This passage by Nietzsche is pretty mind blowing and showcases his formidable talent as a psychologist, not just as a philosopher. What is pretty amazing about his insights is that you can see the seeds of several psychological disciplines, including psychoanalytic, behavioral, and of course existential. Without further ado:
Self-Control And Moderation, And Their Final Motive.- I find not more than six essentially different methods for combating the vehemence of an impulse. First of all, we may avoid the occasion for satisfying the impulse, weakening and mortifying it by refraining from satisfying it for long and ever-lengthening periods. Secondly, we may impose a severe and regular order upon ourselves in regard to the satisfying of our appetites. By thus regulating the impulse and limiting its ebb and flow to fixed periods, we may obtain intervals in which it ceases to disturb us; and by beginning in this way we may perhaps be able to pass on to the first method. In the third place, we may deliberately give ourselves over to an unrestrained and unbounded gratification of the impulse in order that we may become disgusted with it, and to obtain by means of this very disgust a command over the impulse: provided, of course, that we do not imitate the rider who rides his horse to death and breaks his own neck in doing so. For this, unhappily, is generally the outcome of the application of this third method.
In the fourth place, there is an intellectual trick, which consists in associating the idea of gratification so firmly with some painful thought, that after a little practice the thought of gratification is itself immediately felt as a very painful one. (For example, when the Christian accustoms himself to think of the presence and scorn of the devil in the course of sensual enjoyment, or everlasting punishment in hell for revenge by murder; or even merely of the contempt which he will meet with from those of his fellow-men whom he most respects, if he steals a sum of money, or if a man has often checked an intense desire for suicide by thinking of the grief and self-reproaches of his relations and friends, and has thus succeeded in balancing himself upon the edge of life: for, after some practice, these ideas follow one another in his mind like cause and effect.) Among instances of this kind may be mentioned the cases of Lord Byron and Napoleon, in whom the pride of man revolted and took offence at the preponderance of one particular passion over the collective attitude and over reason. From this arises the habit and joy of tyrannising over the craving and making it, as it were, gnash its teeth. “I will not be a slave of any appetite,” wrote Byron in his diary. In the fifth place, we may bring about a dislocation of our powers by imposing upon ourselves a particularly difficult and fatiguing task, or by deliberately submitting to some new charm and pleasure in order thus to turn our thoughts and physical powers into other channels. It comes to the same thing if we temporarily favour another impulse by affording it numerous opportunities of gratification, and thus rendering it the squanderer of the power which would otherwise be commandeered, so to speak, by the tyrannical impulse. A few, perhaps, will be able to restrain the particular passion which aspires to domination by granting their other known passions a temporary encouragement and license in order that they may devour the food which the tyrant wishes for himself alone.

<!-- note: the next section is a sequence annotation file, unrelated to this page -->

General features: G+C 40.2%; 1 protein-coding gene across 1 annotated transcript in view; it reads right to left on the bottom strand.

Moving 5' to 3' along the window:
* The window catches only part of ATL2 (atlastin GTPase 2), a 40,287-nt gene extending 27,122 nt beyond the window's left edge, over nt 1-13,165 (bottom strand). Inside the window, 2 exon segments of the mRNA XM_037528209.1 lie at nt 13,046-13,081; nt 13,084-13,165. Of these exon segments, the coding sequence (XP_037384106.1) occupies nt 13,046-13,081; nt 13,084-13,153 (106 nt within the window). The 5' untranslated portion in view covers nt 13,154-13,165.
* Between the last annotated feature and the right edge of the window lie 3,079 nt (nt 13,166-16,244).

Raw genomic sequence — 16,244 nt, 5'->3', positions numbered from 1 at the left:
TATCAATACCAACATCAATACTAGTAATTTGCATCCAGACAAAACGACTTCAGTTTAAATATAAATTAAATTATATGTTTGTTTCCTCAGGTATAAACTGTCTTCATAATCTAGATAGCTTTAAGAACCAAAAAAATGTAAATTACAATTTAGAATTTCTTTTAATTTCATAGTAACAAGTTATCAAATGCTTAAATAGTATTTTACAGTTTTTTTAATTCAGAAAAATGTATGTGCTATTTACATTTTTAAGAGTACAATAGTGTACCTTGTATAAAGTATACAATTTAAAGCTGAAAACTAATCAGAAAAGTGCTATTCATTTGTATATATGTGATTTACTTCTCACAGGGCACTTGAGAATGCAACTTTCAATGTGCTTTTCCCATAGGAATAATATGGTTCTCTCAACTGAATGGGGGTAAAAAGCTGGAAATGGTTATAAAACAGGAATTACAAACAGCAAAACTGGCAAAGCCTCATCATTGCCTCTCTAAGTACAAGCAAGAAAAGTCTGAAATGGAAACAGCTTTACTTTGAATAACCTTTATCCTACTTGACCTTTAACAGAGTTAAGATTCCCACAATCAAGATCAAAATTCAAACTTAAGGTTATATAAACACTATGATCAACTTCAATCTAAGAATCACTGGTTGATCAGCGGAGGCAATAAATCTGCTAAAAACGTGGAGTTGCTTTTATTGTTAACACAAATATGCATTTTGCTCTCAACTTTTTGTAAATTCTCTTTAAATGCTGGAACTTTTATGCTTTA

In the sixth and last place, the man who can stand it, and thinks it reasonable to weaken and subdue his entire physical and psychical organisation, likewise, of course, attains the goal of weakening a single violent instinct; as, for example, those who starve their sensuality and at the same time their vigour, and often destroy their reason into the bargain, such as the ascetics.- Hence, shunning the opportunities, regulating the impulse, bringing about satiety and disgust in the impulse, associating a painful idea (such as that of discredit, disgust, or offended pride), then the dislocation of one’s forces, and finally general debility and exhaustion: these are the six methods. But the will to combat the violence of a craving is beyond our power, equally with the method we adopt and the success we may have in applying it. In all this process our intellect is rather merely the blind instrument of another rival craving, whether it be the impulse to repose, or the fear of disgrace and other evil consequences, or love. While “we” thus imagine that we are complaining of another, i.e. the perception of the violent suffering which is being caused us presupposes that there is another equally or more violent impulse, and that a struggle is impending in which our intellect must take part.
(Frederick Nietzsche, The Dawn of Day, Kindle Version Pos. 1344-1377)